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On The British Government's Study of Banning Criminal Suspects From Social Media

BY Nick Judd | Thursday, August 11 2011

The British government believes it may be able to prevent the kind of destruction that happened to the Croydon building pictured above during recent riots by banning suspected criminals from social media. Photo: Peter G. Trimming / Flickr

The Guardian looks to have been the first to report that British Prime Minister David Cameron has said his government is exploring the possibility of excluding suspected criminal conspirators from social media services.

It's probably a colossal waste of time, but before we get to that, here's the text of Cameron's prepared remarks:

Free flow of information can be used for good. But it can also be used for ill.

And when people are using social media for violence we need to stop them.

So we are working with the Police, the intelligence services and industry to look at whether it would be right to stop people communicating via these websites and services when we know they are plotting violence, disorder and criminality.

I have also asked the police if they need any other new powers.

On to the waste-of-time part. There are, to be sure, many things to say about Cameron's statement as it pertains to free speech and freedom of expression, and there's a great round-up of those opinions over at The Atlantic Wire.

BlackBerry Messenger and Twitter — which, by the way, are being used for clean-up as well as whatever criminal activity people allegedly plotted by phone — were called out particularly during the riots, but they are just two services among many. Twitter, for its part, has indicated a refusal to cooperate with efforts to shut down the service or any specific account — but wouldn't comment on whether or not it was providing information about its users to authorities. BlackBerry vendor Research In Motion has indicated it will cooperate with British authorities, but it's not clear exactly how.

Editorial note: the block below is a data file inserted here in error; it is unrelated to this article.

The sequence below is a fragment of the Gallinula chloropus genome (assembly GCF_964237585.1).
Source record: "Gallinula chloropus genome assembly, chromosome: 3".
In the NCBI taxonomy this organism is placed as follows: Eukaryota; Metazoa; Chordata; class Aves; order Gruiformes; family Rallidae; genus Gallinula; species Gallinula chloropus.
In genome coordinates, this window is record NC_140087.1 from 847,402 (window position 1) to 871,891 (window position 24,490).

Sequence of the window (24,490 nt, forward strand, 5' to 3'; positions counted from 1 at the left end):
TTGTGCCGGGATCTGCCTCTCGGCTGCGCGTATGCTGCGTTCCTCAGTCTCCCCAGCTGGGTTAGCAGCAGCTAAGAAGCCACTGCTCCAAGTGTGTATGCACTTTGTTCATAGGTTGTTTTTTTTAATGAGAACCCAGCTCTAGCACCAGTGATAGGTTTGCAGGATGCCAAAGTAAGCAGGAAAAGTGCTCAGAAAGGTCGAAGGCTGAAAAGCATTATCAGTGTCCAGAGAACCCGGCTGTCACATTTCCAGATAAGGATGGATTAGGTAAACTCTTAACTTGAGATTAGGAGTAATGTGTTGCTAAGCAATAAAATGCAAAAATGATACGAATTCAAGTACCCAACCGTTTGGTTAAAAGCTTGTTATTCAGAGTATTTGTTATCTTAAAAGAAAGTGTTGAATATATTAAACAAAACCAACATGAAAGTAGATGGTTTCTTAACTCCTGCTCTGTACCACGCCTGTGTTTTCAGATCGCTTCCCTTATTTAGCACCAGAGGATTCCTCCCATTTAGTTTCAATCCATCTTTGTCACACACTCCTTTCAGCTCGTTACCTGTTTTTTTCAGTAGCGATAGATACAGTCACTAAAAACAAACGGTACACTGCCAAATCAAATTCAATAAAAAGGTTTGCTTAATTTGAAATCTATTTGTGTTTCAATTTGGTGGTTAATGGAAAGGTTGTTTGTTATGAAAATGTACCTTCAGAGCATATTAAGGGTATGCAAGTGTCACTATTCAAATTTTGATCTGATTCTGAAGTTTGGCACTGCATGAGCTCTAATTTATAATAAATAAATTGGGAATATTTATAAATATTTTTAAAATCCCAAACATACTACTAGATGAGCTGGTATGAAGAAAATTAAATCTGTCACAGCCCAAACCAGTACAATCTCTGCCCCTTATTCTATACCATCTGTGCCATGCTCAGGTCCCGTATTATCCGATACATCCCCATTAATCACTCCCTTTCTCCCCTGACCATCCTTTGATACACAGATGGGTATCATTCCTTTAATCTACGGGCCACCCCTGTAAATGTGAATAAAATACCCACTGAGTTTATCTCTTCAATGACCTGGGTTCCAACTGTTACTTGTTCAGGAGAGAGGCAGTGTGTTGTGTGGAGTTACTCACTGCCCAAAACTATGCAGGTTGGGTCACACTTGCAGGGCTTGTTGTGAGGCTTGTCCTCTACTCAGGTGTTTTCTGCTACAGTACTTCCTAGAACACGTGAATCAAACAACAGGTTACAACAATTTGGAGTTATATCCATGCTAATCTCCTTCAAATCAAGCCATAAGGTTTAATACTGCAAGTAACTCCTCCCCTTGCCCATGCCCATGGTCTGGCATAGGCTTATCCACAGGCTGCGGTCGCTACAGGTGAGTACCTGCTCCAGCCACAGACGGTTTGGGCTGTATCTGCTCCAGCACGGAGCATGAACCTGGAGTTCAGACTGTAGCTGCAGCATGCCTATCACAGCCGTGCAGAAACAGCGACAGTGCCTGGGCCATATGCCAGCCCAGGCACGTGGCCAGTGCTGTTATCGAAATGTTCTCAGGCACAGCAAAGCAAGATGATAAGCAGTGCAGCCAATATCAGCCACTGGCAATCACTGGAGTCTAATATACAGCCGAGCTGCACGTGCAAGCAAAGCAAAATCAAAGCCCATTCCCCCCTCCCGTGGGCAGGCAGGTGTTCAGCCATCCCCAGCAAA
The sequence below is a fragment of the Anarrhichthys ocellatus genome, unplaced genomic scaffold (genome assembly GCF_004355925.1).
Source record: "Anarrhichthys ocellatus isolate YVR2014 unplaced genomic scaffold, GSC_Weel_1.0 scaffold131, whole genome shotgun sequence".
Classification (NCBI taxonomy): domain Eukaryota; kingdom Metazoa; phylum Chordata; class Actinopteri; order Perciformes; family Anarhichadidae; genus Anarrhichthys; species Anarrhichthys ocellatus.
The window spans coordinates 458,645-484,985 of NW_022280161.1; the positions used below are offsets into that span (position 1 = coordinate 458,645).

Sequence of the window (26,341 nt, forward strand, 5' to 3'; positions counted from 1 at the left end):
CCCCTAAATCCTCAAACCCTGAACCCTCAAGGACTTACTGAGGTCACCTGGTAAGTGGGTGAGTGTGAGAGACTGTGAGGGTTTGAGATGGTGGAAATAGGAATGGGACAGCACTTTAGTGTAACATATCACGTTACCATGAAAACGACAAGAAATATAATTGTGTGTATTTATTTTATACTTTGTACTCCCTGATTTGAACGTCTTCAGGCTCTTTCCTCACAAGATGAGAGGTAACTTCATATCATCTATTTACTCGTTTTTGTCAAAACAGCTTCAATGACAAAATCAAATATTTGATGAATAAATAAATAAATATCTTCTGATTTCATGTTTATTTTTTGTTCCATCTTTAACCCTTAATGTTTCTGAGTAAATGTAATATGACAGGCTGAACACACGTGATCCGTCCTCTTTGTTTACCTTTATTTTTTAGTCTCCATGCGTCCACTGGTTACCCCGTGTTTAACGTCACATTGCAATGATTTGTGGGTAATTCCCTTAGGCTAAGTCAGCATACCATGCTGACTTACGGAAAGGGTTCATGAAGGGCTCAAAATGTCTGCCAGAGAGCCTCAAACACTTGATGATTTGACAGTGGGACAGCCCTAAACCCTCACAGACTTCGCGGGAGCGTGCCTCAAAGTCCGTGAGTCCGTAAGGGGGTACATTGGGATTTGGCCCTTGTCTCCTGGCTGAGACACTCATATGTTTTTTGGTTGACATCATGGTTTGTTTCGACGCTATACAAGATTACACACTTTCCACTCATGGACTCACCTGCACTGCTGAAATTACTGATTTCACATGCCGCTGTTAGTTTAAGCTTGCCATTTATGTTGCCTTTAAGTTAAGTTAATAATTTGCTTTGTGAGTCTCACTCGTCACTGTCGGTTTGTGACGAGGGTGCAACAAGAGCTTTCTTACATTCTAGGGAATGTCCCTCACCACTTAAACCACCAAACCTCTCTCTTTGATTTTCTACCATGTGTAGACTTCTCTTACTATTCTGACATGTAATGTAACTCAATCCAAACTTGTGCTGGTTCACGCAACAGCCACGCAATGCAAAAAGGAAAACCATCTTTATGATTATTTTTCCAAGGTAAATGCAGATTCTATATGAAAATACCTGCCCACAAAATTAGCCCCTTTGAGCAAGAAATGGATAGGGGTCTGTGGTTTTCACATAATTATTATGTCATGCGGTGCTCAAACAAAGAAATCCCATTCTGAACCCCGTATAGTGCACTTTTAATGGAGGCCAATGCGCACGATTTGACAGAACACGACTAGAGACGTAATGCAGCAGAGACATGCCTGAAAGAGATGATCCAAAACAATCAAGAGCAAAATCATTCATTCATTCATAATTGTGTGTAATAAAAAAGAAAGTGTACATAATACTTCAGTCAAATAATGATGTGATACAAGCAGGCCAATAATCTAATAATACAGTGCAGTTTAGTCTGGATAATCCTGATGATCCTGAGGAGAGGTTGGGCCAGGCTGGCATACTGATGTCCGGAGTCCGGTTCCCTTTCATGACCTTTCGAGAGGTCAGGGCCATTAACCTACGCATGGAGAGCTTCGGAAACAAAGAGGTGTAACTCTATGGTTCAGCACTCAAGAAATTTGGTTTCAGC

Twitter and BlackBerry Messenger aside, there is an ever-longer list of services that provide real-time messaging — and even tools designed specifically to circumvent state intervention in mobile communications or Internet use. If Cameron's goal is to prevent criminals from being able to talk to one another, he's entering into territory that is becoming more and more difficult to navigate by the day.

"Of course, then there is WhatsApp that is as good or better a group messenger app than BBM and it works on BB, [iPhone] and Android," Katrin Verclas of MobileActive wrote to me in an email earlier this week, during a conversation about a British lawmaker's call to shut down BlackBerry Messaging service during the riots. "So are they going to shutdown all IP traffic? This is silly."

From your Android phone, you could also use a suite of tools designed to make it difficult for the state to monitor or curtail your Internet activity, including real-time chat. In fact, the U.S. State Department funds development of other tools designed specifically to make it difficult for a government to shut down access to the Internet, in the name of free speech and free flow of communication.

And so it is that the dedicated activist — or criminal — has an ever-growing suite of tools at his disposal to communicate with his colleagues in real-time. It is simply getting harder and harder to stop people from talking with one another, for good or ill.

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